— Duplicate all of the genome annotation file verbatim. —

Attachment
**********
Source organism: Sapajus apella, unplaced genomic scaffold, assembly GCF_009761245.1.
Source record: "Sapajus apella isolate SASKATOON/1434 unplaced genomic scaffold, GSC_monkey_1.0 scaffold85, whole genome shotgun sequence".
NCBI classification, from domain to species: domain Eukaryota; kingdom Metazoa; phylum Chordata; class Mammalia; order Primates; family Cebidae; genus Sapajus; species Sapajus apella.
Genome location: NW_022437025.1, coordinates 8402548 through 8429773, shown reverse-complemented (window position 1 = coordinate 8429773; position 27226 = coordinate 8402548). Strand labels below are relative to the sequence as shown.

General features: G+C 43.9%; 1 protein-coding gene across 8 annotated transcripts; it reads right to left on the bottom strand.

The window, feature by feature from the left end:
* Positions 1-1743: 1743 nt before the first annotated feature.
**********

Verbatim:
Source organism: Sapajus apella, unplaced genomic scaffold, assembly GCF_009761245.1.
Source record: "Sapajus apella isolate SASKATOON/1434 unplaced genomic scaffold, GSC_monkey_1.0 scaffold85, whole genome shotgun sequence".
NCBI classification, from domain to species: domain Eukaryota; kingdom Metazoa; phylum Chordata; class Mammalia; order Primates; family Cebidae; genus Sapajus; species Sapajus apella.
Genome location: NW_022437025.1, coordinates 8402548 through 8429773, shown reverse-complemented (window position 1 = coordinate 8429773; position 27226 = coordinate 8402548). Strand labels below are relative to the sequence as shown.

General features: G+C 43.9%; 1 protein-coding gene across 8 annotated transcripts; it reads right to left on the bottom strand.

The window, feature by feature from the left end:
* Positions 1-1743: 1743 nt before the first annotated feature.